Silviculture is only a small part of the forest planning process, however. Because it can take decades for a single acre to produce merchantable timber and cashflow, large landowners are usually cautious to stagger harvests and manage in such a way to ensure consistent periodic cashflow. The job of a forester, then, is to systematically measure standing timber in the forest and use statistics to determine the volume of standing timber. This involves planning a timber cruise, or systematic plot sampling of a forest. Once plots are taken, the numbers are added into a computer program that can estimate cords per acre of standing timber and growth per acre per year by species and even product! This sort of scientific, mathematical estimation is essential for sound, sustainable forest management.

Harvest Planning Is a Critical Responsibility of a Forester

Once silvicultural objectives are determined, and standing volume has been measured, it may be time for a harvest! It is the job of a forester to plan the harvest accordingly. Boundary lines must be flagged or blazed, silvicultural prescriptions must be delineated and all streams and waterbodies must be mapped. The forester must then carefully plan trails for the equipment, being careful to ensure the equipment stays out of wet, swampy, and unstable soils. If a stream must be crossed, the forester must decide how best to cross it, whether the solution involves deploying a temporary skidder bridge or filling the stream with a porous corduroy of logs, allowing water to flow while the equipment can cross without disturbing the streambed or banks. What a forester does during this process greatly determines the outcome of a harvest, the satisfaction of the landowner, and the health and growth of the forest for decades to come.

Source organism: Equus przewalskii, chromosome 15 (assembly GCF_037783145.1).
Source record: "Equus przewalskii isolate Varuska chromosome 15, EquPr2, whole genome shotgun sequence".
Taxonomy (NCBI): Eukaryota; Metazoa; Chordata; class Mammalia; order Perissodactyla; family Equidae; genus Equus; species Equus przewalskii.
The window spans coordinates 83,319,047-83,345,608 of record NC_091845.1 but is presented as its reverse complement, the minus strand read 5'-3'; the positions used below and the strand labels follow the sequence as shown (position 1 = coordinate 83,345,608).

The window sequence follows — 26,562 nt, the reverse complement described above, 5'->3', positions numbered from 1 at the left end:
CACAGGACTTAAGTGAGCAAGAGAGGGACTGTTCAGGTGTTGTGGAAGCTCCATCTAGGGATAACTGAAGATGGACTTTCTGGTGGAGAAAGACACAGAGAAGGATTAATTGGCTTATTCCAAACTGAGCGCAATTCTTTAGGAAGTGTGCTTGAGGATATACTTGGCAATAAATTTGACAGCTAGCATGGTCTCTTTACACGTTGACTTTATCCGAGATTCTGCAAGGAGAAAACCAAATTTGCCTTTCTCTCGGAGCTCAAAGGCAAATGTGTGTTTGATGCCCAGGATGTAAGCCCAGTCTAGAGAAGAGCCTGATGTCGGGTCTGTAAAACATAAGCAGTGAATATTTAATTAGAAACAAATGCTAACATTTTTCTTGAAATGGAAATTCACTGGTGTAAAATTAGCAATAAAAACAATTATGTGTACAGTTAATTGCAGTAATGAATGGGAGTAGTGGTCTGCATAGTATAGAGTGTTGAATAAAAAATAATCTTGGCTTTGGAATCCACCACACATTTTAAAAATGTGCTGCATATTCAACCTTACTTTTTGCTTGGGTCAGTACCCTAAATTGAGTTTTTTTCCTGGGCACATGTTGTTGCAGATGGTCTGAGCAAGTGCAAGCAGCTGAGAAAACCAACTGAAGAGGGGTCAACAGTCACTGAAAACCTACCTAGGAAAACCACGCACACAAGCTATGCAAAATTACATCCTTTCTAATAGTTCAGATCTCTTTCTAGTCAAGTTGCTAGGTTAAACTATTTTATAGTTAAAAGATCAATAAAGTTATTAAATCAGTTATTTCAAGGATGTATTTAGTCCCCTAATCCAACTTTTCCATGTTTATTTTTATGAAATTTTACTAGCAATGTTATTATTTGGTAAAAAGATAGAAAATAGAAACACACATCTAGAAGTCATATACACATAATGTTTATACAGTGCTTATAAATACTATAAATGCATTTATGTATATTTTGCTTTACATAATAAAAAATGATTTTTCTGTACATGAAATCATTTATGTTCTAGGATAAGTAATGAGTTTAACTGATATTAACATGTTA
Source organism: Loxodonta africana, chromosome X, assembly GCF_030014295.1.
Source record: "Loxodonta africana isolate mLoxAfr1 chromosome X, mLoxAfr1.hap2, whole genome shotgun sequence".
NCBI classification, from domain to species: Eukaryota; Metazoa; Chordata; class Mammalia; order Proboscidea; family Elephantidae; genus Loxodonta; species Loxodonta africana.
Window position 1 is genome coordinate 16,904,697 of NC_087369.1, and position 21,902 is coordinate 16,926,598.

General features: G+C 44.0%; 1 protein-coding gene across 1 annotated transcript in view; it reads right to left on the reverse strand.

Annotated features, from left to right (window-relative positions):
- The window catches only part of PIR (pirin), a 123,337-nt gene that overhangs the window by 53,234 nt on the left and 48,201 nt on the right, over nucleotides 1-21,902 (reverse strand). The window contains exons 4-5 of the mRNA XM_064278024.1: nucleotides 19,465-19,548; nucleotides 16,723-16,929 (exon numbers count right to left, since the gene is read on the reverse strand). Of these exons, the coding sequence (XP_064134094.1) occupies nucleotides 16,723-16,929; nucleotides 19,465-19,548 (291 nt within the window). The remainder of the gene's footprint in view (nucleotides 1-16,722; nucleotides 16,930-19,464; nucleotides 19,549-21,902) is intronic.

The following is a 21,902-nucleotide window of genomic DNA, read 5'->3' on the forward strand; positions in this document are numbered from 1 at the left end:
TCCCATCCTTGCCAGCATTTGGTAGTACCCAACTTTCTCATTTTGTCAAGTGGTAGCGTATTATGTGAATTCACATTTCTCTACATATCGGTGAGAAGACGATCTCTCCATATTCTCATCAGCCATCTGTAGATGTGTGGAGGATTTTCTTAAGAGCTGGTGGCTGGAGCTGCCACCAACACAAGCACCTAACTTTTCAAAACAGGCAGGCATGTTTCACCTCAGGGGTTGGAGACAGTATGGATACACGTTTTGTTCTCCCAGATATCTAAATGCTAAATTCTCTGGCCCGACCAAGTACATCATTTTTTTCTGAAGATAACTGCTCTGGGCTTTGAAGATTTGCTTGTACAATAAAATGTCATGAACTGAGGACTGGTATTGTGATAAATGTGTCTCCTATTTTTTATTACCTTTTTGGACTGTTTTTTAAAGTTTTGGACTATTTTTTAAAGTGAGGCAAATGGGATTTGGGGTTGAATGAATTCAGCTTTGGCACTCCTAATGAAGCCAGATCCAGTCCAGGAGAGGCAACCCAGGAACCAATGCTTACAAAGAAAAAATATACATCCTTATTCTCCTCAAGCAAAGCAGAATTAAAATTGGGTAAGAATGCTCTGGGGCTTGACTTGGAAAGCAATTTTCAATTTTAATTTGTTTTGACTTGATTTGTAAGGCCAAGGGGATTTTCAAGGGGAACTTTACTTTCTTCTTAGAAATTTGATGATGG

After the harvest is complete, a forester is responsible for assuring trails, stream crossings, yards, and even roads are properly closed out. This means that any ruts are repaired, trails are left with proper BMPs like water bars, and yards are cleaned up to look nice and aesthetic.

GIS Mapping Is Part of the Job

GIS, or Geographic Information Systems, is a field that deals with managing spatial data and organizing it onto relevant, user-friendly maps. Foresters are trained to use GIS, and it is a critical function within their work. All the delineation done in harvest planning is made into maps for both loggers and landowners. These maps can be uploaded onto GPS systems and used to track harvest progress and ensure that property lines and other important boundaries are not crossed. Moreover, stand-level data, such as species, tree size classes, and harvest history are kept on GIS databases to better track and manage a property over time. Aerial imagery, spectral imagery, watershed data, LiDAR data, and other forms of geo-spatial data are all part of these databases and serve as a cornerstone for long-term, technologically-aided management.

What does a forester do? A lot of GIS.
GIS mapping tools have a wide variety of uses and functions.

Foresters Manage Timber Sales